The media attribute must return a MediaList object for the <> specified with the associated rule.

Appendix A: Deprecated Media Features

The following media features are deprecated. They kept for backward compatibility, but are not appropriate for newly written style sheets. Authors must not use them. User agents must support them as specified.

To query for the size of the viewport (or the page box on page media), the 'width', 'height' and 'aspect-ratio' media features should be used, rather than 'device-width', 'device-height' and 'device-aspect-ratio', which refer to the physical size of the the device regardless of how much space is available for the document being laid out. The device-* media features are also sometimes used as a proxy to detect mobile devices. Instead, authors should use media features that better represent the aspect of the device that they are attempting to style against.

device-width

	Name: device-width
	Value: <>
	For: @media
	Type: range
	
The 'device-width' media feature describes the width of the rendering surface of the output device. For continuous media, this is the width of the screen. For paged media, this is the width of the page sheet size. A specified <> cannot be negative.
@media (device-width < 800px) { … }
In the example above, the style sheet will apply only to screens less than ''800px'' in length. The ''px'' unit is of the logical kind, as described in the Units section.
Note: If a device can be used in multiple orientations, such as portrait and landscape, the 'device-*' media features reflect the current orientation.

device-height

	Name: device-height
	Value: <>
	For: @media
	Type: range
	
The 'device-height' media feature describes the height of the rendering surface of the output device. For continuous media, this is the height of the screen. For paged media, this is the height of the page sheet size. A specified <length> cannot be negative.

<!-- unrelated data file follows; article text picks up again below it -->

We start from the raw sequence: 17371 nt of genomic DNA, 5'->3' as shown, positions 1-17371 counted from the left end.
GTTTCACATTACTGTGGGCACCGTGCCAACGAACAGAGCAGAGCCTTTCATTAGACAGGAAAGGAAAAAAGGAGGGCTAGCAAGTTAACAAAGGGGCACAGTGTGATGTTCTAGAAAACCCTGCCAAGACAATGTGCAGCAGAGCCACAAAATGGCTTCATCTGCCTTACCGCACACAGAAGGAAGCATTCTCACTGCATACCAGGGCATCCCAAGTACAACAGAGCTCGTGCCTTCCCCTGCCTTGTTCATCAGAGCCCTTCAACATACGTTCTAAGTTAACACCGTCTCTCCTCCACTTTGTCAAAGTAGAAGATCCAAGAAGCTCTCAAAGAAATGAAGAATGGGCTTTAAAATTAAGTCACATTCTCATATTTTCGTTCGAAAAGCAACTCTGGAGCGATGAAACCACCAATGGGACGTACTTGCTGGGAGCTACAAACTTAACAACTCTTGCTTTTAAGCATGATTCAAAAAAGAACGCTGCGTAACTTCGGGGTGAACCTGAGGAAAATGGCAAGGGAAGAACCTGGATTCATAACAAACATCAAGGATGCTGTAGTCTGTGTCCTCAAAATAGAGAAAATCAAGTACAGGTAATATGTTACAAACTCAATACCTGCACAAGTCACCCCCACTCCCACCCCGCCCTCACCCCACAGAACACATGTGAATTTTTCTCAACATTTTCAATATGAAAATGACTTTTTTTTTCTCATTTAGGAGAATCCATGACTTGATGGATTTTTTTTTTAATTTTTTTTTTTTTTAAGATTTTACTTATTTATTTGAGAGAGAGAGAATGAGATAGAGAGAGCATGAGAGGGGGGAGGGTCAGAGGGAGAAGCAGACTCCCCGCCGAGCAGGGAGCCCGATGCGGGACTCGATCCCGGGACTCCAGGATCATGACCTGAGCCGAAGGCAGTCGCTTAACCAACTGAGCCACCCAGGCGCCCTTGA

<link rel="stylesheet" media="(device-height > 600px)" />
In the example above, the style sheet will apply only to screens taller than 600 vertical pixels. Note that the definition of the ''px'' unit is the same as in other parts of CSS.

device-aspect-ratio

	Name: device-aspect-ratio
	Value: <>
	For: @media
	Type: range
	
The 'device-aspect-ratio media feature is defined as the ratio of the value of the 'device-width' media feature to the value of the 'device-height media feature.
For example, if a screen device with square pixels has 1280 horizontal pixels and 720 vertical pixels (commonly referred to as "16:9"), the following media queries will all match the device:
		@media (device-aspect-ratio: 16/9) { … }
		@media (device-aspect-ratio: 32/18) { … }
		@media (device-aspect-ratio: 1280/720) { … }
		@media (device-aspect-ratio: 2560/1440) { … }
		

Changes

Changes Since the Media Queries Level 3

The following changes were made to this specification since the 19 June 2012 Recomendation of Media Queries Level 3:
  • Large editorial rewrite and reorgization of the document.
  • Boolean-context media features are now additionally false if they would be true for the keyword ''none''.
  • Media features with numeric values can now be written in a range context.
  • The 'scripting', 'pointer', 'hover', 'light-level', 'update-frequency', 'overflow-block', and 'overflow-inline' media features were added.
  • ''or'', ''and'', ''only'' and ''not'' are disallowed from being recognized as media types, even invalid ones. (They'll trigger a syntax error instead.)
  • White space is required around the keyword “and” as well as after “not” and “only”.
  • All media types except for ''screen'', ''print'', ''speech'', and ''all'' are deprecated.
  • Deprecated 'device-width', 'device-height', 'device-aspect-ratio'

Acknowledgments

This specification is the product of the W3C Working Group on Cascading Style Sheets. Comments from Arve Bersvendsen, Björn Höhrmann, Chris Lilley, Christoph Päper, L. David Baron, Elika J. Etemad, François Remy, Melinda Grant, Nicholas C. Zakas Philipp Hoschka, Rick Byers, Rijk van Geijtenbeek, Roger Gimson, Sigurd Lerstad, Simon Kissane, Simon Pieters, Steven Pemberton, and Susan Lesch improved this specification.